“Opportunistic foreign funding, arms and other support to the warring parties poured fuel on this fire that the world has been content to watch burn. Terrorist groups proliferated and inflicted their ideology on the people, particularly on women, girls and boys, as well as ethnic and religious minorities and dissenting civilians.”
He added: “Pro-government forces have deliberately and repeatedly targeted hospitals and medical facilities, decimating a medical sector prior to the arrival of the most catastrophic global pandemic in a century.
“The use of chemical weapons has been tolerated, the free flow of humanitarian aid instrumentalized, diverted and hampered — even with Security Council authorization.”
Representatives of more than 30 UN member states addressed the General Assembly. Most were united in calling for justice for the victims of the conflict and for the perpetrators to be held accountable. Without this, they agreed, a national reconciliation will be impossible.
The sentencing by a German court last week of former Syrian secret agent Eyad Al-Gharib to four-and-a-half years in prison, on charges of aiding and abetting crimes against humanity, was hailed as historic.
He had been accused of rounding up peaceful anti-government protesters and delivering them to a detention center where they were tortured. The verdict marked the first time a court outside Syria has ruled on state-sponsored torture by members of the Assad regime.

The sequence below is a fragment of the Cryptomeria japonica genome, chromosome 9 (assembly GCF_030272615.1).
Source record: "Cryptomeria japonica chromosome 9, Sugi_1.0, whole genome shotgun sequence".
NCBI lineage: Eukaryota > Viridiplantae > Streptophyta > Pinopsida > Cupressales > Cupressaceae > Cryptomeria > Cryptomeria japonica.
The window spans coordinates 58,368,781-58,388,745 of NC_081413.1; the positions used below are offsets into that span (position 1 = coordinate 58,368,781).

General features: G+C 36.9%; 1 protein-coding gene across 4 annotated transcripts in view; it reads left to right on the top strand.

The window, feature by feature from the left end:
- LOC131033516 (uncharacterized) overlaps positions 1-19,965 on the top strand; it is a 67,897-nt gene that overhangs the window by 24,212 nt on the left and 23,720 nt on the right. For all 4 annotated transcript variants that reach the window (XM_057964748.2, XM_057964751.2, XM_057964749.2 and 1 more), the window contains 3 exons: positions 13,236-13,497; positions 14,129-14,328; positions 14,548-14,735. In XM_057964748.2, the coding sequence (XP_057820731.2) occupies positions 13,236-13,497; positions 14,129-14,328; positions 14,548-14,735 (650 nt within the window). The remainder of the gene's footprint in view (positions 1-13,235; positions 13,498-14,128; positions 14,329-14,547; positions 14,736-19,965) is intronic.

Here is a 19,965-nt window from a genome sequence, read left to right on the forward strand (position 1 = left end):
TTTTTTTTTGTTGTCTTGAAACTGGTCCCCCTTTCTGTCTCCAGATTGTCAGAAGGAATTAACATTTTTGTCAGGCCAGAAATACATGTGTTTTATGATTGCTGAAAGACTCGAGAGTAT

Christoph Heusgen, Germany’s permanent representative to the UN, said the verdict of the Koblenz state court sends a clear message to Assad that “whoever commits such crimes cannot be safe anywhere.” He added that “Assad’s state has turned the cradle of civilization into a torture chamber.”
The German envoy added that he deplores the “inhumane” decision by China and Russia in July 2020 to veto a UN resolution calling for two border crossings between Turkey and Syria to remain open so that humanitarian aid could be delivered to millions of civilians in the northwest of Syria.
Barbara Woodward, the UK’s permanent representative to the UN, said that each of the 32 instances of the use of chemical weapons by the Syrian regime against civilians constitutes a war crime. She vowed that Britain “will respond more robustly to any further use of chemical weapons” by the regime.
Only Russia defended the Assad regime. Stepan Kuzmenkov, senior counsellor at the Russian mission to the UN, dismissed Tuesday’s meeting, saying it was based on “accusations, lies and conjecture.”
He said the Syrian regime is being attacked because its “independence cause does not suit a number of Western countries who continue to promote practices of using force, or the threat of force, in international relations.”
Kuzmenkov criticized his UN colleagues for “not talking about the real problem: terrorism” and for “using human rights discourse to resolve short-term political goals.” He reiterated Moscow’s stance that unilateral sanctions are to blame for the suffering in Syria.
At no point in his remarks did he mention the subject at hand: torture in Syrian prisons.
The Independent International Commission of Inquiry’s report will be presented to the UN Human Rights Council on March 11.
Despite all the misery, pain and loss during the prolonged conflict, Syrians still cling to hope for a better future.
“Assad’s Syria is a torture state enabled by some members of this assembly — but it will become my home again,” Mustafa told the General Assembly.
“Who am I to say there is no hope? Who are you to say that?”